Circulating fluidized bed scrubber. The circulating fluidized bed (CFB) scrubber is growing in popularity with plants up to approximately 600MW. Indian plant owners who are highly sensitive to the construction cost will be pleased to learn that the CFB scrubber has an installed cost approximately 60% of a similarly sized wFGD system. In India, the average installed cost of a wFGD system has averaged $65/kW, this would translate into immediate savings of almost $25/kW in favor of a CFB scrubber.

The operating essentials of the CFB scrubber and its up flow absorber are substantially different from the SDA process. Flue gas with fly ash enters the bottom of the absorber, flowing upward through multiple venturis to accelerate the gas causing turbulent flow. There is no need for external lime preparation so all the slurry mixing and handling equipment are eliminated. Instead, dry hydrated lime, Ca(OH)2,  is directly injected  into the CFB absorber along with the boiler flue gas and fly ash. An optional dry lime hydrator produces hydrated lime on-site from lower cost quick lime.

Recycled solids, reagents, and water mix with the turbulent flue gas providing gas cooling, reactivation of ash, and capture of pollutants. In short, unlike the other technologies, the sulfur removal process in a CFB scrubber is independent of water usage.

The design of the absorber produces high turbulent mixing of the flue gas, solids, and water to achieve high capture efficiency of the vapor phase acid gases and metals contained within the flue gas, unlike the wFGD or SDA processes. The gas and solids enter the fabric filter where solids are captured and recycled back to the absorber to capture more pollutants. Unique to the CFB scrubber, reactive absorbents, such as sodium carbonates, hydrated lime, and activated carbon, may be added to target specific pollutants such as acid gases and organic compounds for capture first within the CFB absorber vessel and then again in the fabric filter as the flue gas passes through the filter cake. 

There are other important cost advantages with the CFB scrubber. Because there are no high-speed rotary atomizers within the absorber requiring a high frequency of maintenance since they are prone to erosion, scale formation, and plugging or lime slurry preparation equipment in a CFB scrubber so annual maintenance is reduced by a factor of four compared to the SDA and even more compared to the wFGD. 

CFB scrubber systems have been employed at plants worldwide firing coal with a wide range in sulfur levels with no technical limit on the entering fuel sulfur content, unlike the alternative technologies discussed above. Fuel ash content seen in Indian fuels, up to 40-45%, is perfectly acceptable to a CFB scrubber. Also, the flue gas temperature does not limit the amount of lime injection as it does when using an SDA. This feature allows for a significant increase in acid gas scrubbing performance, should future air emissions regulations require. This fuel flexibility is an important performance characteristic for those plants receiving coal from mines with poor coal quality and reduce or eliminate the need to burn imported coal. Sulfur dioxide removal efficiency has been demonstrated in excess of 95% (see below case study) and up to 99% depending on the entering SO2 loading. Also, unlike wFGD, CFB absorbers can be designed to remove 99% of the SO3 because of the lime reagents has a high affinity for SO3. Other important design features and operating advantages of the CFB scrubber that should be of interest to the Indian power market are shown in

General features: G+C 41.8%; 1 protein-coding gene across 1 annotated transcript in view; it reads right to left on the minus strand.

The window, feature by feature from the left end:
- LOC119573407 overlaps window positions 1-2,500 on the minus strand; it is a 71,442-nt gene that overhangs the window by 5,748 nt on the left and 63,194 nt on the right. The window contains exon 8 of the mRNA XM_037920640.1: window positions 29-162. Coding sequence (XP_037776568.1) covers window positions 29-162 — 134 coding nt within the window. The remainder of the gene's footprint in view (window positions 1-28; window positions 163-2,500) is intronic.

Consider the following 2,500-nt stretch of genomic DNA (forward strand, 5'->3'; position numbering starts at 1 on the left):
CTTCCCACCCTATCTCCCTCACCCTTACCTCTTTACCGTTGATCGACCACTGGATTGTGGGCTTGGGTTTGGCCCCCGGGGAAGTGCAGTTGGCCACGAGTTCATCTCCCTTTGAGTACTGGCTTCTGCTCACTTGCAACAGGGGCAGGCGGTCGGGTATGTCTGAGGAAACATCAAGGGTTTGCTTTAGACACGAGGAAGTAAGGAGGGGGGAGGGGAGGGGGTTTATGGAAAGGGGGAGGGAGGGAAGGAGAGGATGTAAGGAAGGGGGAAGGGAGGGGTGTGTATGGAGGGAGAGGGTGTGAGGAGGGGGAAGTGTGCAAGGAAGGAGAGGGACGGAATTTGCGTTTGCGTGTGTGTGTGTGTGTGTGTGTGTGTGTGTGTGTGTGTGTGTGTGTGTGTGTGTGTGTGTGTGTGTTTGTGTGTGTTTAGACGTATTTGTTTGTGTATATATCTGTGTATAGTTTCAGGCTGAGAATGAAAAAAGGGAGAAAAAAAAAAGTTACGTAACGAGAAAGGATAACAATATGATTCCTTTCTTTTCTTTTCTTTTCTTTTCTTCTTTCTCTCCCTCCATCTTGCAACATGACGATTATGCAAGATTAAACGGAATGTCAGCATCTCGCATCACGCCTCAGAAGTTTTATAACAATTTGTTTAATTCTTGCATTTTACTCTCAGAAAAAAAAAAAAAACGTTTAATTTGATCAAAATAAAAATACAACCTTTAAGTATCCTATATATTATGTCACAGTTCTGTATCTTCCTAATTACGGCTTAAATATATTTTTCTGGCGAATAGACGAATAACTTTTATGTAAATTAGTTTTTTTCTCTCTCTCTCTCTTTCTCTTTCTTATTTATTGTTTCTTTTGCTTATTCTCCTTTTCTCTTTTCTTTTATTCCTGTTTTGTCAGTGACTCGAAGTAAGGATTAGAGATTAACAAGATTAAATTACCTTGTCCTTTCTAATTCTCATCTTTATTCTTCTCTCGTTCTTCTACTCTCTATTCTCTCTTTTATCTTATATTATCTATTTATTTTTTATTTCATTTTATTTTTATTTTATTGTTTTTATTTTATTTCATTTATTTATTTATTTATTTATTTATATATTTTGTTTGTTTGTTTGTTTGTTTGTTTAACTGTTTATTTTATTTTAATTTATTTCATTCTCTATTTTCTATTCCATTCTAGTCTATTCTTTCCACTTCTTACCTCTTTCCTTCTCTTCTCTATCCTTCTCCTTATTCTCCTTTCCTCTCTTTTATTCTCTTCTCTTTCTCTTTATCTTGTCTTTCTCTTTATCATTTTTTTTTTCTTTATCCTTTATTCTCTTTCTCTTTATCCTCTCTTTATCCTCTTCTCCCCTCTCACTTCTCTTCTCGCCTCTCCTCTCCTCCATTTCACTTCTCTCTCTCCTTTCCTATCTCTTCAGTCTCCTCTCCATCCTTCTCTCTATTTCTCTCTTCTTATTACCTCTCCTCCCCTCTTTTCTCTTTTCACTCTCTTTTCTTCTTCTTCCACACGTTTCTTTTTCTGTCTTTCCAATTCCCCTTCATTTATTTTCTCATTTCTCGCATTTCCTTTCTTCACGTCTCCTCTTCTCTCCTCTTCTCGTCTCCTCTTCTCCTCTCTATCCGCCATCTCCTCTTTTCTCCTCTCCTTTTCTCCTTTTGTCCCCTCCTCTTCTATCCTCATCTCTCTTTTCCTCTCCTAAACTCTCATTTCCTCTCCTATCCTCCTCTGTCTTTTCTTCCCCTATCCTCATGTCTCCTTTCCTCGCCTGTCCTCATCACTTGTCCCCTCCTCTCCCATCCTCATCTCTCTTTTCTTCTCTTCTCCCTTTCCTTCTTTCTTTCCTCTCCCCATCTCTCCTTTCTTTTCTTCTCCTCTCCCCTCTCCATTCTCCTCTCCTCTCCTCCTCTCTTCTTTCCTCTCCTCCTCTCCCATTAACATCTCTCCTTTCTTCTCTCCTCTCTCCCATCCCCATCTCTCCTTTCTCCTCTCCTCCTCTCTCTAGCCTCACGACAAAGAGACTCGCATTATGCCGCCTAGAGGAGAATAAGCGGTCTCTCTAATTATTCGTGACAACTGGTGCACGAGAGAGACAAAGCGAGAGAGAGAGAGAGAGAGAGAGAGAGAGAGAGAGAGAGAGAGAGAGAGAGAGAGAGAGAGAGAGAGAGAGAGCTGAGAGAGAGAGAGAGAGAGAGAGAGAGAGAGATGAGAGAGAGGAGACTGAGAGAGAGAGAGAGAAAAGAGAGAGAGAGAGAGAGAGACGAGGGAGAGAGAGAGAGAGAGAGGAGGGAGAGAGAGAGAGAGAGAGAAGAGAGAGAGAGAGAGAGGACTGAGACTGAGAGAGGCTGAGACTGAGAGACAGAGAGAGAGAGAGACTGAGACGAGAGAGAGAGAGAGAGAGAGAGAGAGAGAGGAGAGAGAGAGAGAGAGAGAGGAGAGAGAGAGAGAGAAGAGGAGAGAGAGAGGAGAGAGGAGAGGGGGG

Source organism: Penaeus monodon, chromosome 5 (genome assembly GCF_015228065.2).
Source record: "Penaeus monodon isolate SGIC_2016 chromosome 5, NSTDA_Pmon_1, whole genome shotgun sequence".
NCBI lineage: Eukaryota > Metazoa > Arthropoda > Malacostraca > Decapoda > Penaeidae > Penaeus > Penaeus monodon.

CFB Scrubber Case Study

Basin Electric’s 420 MW (520 MWe equivalent at sea level altitude) Dry Fork station, located in Gillette, Wyoming, entered commercial service in June 2011.  Behind its pulverized coal boiler sits the largest single absorber dry scrubber operating in the world today.

The Sumitomo SHI FW CFB scrubber has demonstrated a very high 98% availability while meeting all the strict emission requirements set by the U.S. Environmental Protection Agency and the state of Wyoming. The emission regulations are designed to directly or indirectly limit a broad array of compounds designated as pollutants, such as SO2, SO3, HCl, H2SO4, HF, PM10, PM2.5, mercury, and other heavy metals.

Since it went into operation, the CFB scrubber at the Basin Electric plant has exceeded its design performance reducing SOx by 95% - 98% to levels below 50-60mg/Nm³. It also passed a 30-day mercury removal compliance test by meeting the permitted emission limit of 2.35µg/m3 while demonstrating an Hg removal rate in excess of 95%.

Make the Right Choice

For many plants in the Indian power market, the CFB scrubber is a compelling economic choice particularly for units rated at 600MW or less due to its lower installed cost, auxiliary power and water usage. CFB scrubbers also offer a compact footprint and low maintenance while maintaining high reliability. It’s a hard-learned truth that the number of regulated pollutants will increase in the future, particularly in developing countries, so multi-pollutant control capability should be included up front rather as an expensive afterthought. Also, the fuel flexible CFB scrubber allows Indian power plants to purchase lower-cost opportunity fuels, mixes of local fuels, For the Indian power market, 2022 is coming quickly and purchase decisions must be made very soon. Given these important characteristics, the CFB scrubber enjoys distinct and quantifiable advantages over competitive FGD processes.

For details on the Lifecycle Economics of a Wet FGD vs CFBC Scrubber please log into www.shi-fw.com

| Article published on 22/10/2019 by Moulin